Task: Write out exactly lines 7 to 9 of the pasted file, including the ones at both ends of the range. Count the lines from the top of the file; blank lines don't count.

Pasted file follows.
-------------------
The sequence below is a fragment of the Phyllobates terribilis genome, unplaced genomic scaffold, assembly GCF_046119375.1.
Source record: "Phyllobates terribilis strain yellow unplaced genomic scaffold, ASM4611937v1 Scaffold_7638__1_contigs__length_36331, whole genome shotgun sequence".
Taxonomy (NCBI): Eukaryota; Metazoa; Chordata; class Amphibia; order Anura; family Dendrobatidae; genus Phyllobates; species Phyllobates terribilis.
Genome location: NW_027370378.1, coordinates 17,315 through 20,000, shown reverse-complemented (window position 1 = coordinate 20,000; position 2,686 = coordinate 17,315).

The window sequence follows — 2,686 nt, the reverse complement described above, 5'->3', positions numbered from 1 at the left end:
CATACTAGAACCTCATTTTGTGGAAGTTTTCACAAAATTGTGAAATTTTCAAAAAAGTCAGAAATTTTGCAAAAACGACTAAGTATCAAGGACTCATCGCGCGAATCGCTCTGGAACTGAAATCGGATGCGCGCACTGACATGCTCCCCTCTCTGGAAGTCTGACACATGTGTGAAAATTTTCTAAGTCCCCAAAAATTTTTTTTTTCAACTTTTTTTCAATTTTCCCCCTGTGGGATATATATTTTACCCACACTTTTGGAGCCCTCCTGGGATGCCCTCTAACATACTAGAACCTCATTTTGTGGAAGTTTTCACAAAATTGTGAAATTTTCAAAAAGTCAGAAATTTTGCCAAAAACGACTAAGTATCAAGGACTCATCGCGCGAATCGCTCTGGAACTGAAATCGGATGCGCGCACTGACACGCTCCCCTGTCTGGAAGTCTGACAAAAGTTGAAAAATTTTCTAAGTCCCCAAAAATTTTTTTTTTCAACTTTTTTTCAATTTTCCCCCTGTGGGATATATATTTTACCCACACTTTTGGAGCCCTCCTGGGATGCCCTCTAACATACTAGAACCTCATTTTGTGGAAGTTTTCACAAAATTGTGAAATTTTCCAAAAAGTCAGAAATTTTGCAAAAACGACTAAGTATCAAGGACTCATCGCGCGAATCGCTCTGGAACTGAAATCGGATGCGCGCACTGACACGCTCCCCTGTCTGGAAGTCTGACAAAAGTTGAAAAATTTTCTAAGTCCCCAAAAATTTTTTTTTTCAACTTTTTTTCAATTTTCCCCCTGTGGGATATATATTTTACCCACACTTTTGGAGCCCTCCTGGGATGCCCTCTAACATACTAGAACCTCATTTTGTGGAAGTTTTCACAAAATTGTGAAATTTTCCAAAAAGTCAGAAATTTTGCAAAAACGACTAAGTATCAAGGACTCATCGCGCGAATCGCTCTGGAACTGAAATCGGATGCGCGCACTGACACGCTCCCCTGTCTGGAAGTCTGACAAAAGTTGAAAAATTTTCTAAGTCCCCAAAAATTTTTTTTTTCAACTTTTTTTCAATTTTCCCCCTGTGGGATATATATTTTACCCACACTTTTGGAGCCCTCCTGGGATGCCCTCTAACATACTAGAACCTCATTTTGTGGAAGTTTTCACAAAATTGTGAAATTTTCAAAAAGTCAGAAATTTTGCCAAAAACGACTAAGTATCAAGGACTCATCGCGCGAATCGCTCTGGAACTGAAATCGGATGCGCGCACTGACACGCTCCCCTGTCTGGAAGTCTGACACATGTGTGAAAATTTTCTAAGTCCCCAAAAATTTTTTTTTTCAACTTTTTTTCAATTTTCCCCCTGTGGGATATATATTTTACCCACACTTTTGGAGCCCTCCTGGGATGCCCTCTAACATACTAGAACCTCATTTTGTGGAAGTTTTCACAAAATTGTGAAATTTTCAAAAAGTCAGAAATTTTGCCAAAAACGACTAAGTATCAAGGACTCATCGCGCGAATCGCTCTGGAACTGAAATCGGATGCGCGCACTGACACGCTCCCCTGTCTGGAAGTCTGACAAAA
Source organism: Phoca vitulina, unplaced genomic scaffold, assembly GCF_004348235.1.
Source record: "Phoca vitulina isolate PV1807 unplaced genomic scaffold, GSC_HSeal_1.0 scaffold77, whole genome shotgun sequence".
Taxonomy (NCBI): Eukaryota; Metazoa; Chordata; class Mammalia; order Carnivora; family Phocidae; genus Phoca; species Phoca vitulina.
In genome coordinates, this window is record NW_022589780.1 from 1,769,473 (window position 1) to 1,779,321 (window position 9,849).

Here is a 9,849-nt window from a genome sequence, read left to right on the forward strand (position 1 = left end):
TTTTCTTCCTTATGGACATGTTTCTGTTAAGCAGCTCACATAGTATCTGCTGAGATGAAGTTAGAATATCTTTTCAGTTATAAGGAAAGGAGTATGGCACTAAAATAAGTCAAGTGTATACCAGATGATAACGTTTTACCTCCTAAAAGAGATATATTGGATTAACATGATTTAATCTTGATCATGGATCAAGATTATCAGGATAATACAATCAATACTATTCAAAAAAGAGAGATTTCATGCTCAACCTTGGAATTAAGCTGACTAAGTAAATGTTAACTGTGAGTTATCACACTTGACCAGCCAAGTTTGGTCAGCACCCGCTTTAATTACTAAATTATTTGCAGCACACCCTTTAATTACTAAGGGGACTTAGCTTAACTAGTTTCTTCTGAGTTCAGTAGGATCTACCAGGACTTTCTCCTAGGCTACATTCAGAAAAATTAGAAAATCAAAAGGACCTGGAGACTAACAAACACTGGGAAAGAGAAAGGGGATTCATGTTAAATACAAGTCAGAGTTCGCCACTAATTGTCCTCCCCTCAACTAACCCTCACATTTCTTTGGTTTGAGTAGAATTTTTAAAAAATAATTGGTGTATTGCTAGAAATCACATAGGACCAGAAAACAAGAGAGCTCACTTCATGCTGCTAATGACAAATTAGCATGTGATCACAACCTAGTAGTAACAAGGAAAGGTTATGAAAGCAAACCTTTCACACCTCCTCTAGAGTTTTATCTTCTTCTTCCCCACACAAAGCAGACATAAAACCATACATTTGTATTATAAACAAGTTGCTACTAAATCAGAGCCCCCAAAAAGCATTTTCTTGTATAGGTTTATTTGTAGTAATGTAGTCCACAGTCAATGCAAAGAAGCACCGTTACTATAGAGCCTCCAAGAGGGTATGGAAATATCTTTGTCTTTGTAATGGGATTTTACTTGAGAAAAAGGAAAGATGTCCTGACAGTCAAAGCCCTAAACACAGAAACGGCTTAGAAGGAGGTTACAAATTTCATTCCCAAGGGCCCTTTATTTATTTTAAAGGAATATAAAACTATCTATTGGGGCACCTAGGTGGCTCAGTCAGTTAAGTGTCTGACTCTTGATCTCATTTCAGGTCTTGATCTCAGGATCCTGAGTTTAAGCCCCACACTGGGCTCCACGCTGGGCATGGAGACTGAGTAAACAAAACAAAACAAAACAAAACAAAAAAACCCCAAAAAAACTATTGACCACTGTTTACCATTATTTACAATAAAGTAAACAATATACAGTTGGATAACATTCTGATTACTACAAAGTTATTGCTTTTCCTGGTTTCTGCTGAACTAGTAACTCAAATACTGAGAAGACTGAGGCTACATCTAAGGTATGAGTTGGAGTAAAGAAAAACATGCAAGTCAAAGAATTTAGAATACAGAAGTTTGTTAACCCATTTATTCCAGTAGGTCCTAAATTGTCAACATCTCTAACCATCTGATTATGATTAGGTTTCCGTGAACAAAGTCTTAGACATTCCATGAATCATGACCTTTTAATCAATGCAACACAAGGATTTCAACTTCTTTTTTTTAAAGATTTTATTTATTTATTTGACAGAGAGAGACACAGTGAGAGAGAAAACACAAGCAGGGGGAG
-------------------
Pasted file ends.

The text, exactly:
Source organism: Phoca vitulina, unplaced genomic scaffold, assembly GCF_004348235.1.
Source record: "Phoca vitulina isolate PV1807 unplaced genomic scaffold, GSC_HSeal_1.0 scaffold77, whole genome shotgun sequence".
Taxonomy (NCBI): Eukaryota; Metazoa; Chordata; class Mammalia; order Carnivora; family Phocidae; genus Phoca; species Phoca vitulina.